As Lincoln Plaza Closes, We Must Fight To Keep Arthouse Cinema Alive
As Lincoln Plaza Cinema closes its doors, I am identifying a huge void in the New York community. Obviously, the closing of this iconic film center is a major blow to the arthouse film scene, but even more so, it is a loss to the community of film lovers who access the Upper West Side. Lincoln Plaza was much more than just a movie theater, it was a Community Center. Dan Talbot, who ran the theater programmed his films with a specific community in mind. This was not another downtown-cool indie-theater, Dan’s programs reflected the needs and the wants of the community. This made the theater one of the most successful arthouse cinemas in the country.
Lincoln Plaza brought high level foreign and independent films. The audience it attracted was one interested in intellectual material and was not afraid of subtitles (and possibly preferred them). The audience members were socially and politically active and cared about the community around them, but also about other communities throughout the world. They appreciated art and great storytelling and would join together to be inspired.
Arthouses are a form of community center. They bring an audience together to share an experience, a window into a world. Often the talkbacks and events after the films can enhance this bond between the audience members. The films resonate and impact the viewers and become a part of their lives. I cannot imagine how many thousands of people were impacted by Lincoln Plaza.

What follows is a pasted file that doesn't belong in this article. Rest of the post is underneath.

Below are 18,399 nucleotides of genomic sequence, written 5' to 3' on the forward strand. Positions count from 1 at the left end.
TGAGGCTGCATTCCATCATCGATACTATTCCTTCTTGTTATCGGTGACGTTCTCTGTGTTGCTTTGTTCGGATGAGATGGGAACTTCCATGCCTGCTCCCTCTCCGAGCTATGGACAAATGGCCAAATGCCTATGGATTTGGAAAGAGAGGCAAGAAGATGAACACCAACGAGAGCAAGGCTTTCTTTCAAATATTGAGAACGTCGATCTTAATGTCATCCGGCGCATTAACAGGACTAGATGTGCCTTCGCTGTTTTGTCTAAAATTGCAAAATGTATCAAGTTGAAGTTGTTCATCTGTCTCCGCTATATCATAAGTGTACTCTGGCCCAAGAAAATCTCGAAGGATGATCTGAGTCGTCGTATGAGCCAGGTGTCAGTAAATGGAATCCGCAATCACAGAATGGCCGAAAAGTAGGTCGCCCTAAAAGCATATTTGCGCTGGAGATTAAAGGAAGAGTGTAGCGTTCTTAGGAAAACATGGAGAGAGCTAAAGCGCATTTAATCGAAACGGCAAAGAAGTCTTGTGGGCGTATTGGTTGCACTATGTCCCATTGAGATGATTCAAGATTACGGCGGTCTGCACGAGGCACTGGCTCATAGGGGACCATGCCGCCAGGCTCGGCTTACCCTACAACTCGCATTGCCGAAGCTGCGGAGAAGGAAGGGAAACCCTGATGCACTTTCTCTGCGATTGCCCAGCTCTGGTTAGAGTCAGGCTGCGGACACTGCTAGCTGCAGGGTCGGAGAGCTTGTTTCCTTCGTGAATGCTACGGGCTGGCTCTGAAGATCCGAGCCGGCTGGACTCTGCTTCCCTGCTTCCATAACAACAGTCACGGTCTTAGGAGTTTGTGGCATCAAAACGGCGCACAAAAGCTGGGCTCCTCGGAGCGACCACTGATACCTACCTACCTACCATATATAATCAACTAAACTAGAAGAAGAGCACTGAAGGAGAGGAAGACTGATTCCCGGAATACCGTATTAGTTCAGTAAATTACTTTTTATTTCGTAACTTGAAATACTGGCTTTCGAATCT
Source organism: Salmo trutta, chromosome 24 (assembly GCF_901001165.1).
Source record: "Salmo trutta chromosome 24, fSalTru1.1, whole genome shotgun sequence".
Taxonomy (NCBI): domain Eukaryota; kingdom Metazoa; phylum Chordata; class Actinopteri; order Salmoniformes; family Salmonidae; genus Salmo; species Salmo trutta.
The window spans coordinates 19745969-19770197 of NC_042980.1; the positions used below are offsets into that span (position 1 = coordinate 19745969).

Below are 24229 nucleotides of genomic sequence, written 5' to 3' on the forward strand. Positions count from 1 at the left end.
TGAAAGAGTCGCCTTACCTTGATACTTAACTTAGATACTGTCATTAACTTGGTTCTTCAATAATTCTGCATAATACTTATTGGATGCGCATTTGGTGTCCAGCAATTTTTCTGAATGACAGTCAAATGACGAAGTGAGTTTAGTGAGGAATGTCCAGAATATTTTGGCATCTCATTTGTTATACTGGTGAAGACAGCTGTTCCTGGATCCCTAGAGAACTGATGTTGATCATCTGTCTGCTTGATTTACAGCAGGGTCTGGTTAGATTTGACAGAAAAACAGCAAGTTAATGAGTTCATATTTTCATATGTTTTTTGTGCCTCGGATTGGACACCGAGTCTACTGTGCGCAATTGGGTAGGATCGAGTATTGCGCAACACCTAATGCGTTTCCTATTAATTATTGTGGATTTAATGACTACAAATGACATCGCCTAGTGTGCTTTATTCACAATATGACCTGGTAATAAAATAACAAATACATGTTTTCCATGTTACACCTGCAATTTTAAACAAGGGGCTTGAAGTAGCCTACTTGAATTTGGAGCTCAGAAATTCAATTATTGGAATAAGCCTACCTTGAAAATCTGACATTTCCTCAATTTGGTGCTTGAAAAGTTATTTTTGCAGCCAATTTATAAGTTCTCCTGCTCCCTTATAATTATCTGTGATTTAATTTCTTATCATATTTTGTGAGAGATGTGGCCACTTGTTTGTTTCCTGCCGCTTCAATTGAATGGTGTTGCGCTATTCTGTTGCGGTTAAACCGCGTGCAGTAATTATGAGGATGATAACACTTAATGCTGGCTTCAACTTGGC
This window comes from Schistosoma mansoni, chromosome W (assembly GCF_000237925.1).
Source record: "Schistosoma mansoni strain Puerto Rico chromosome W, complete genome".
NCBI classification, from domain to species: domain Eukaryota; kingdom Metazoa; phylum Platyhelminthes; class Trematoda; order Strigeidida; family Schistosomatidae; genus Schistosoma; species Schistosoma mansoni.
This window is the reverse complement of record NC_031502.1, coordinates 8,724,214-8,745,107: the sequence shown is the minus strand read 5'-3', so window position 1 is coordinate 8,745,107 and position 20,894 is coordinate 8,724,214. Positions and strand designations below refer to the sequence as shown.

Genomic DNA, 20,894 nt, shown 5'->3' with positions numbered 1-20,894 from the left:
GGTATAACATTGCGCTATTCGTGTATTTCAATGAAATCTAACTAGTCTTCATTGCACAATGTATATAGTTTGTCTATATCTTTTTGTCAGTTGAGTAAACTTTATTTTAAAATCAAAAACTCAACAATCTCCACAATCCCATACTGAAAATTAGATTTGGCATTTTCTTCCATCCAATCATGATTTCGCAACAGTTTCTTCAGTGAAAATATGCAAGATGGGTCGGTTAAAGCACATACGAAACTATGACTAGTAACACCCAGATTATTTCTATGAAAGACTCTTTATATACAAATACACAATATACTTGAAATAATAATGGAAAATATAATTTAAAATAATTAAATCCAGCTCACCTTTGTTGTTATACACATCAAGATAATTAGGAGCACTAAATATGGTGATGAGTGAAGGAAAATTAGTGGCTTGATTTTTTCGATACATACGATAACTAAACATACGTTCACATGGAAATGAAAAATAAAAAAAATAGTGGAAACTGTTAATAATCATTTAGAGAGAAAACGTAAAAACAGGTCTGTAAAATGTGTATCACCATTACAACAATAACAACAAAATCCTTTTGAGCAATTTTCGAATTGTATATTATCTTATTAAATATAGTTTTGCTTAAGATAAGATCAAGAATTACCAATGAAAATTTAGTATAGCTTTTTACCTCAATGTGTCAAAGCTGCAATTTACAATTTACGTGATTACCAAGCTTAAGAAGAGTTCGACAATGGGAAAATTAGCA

JCC Manhattan often previewed films that would then open in Lincoln Plaza. These films would have great success due in part to the buzz the community created. There were instances where Dan would hear the cry of the audience who caught a preview of a film at JCC Manhattan and he would book the film based on their requests for an uptown theater. He knew the value of the community’s word of mouth on his box office numbers.
Many films do not play in uptown cinemas but are relevant to an uptown audience (who notoriously do not go below 59th street and certainly not below 14th.) Now, without Lincoln Plaza Cinemas, the community will have to search for other outlets and ways to see these films. In a time when cinemas are struggling to overcome and find a place within the new playing field of movie consumption, it is important that the arthouse experience is kept strong. More and more people are viewing films online and saving theatrical experiences for blockbusters. I fear that the thousands of people who went weekly to Lincoln Plaza will forget about the cinematic experience. They will spend the winter binging instead of engaging with other people.
With the closing of Lincoln Plaza we will see fewer quality foreign-films in our community and less small-budget dramas that do not have special effects. We need as a community to keep these films alive and seek them out until a new arthouse opens on the Upper West Side. We need to continue to connect with our passions and dreams, but most of all, to one another.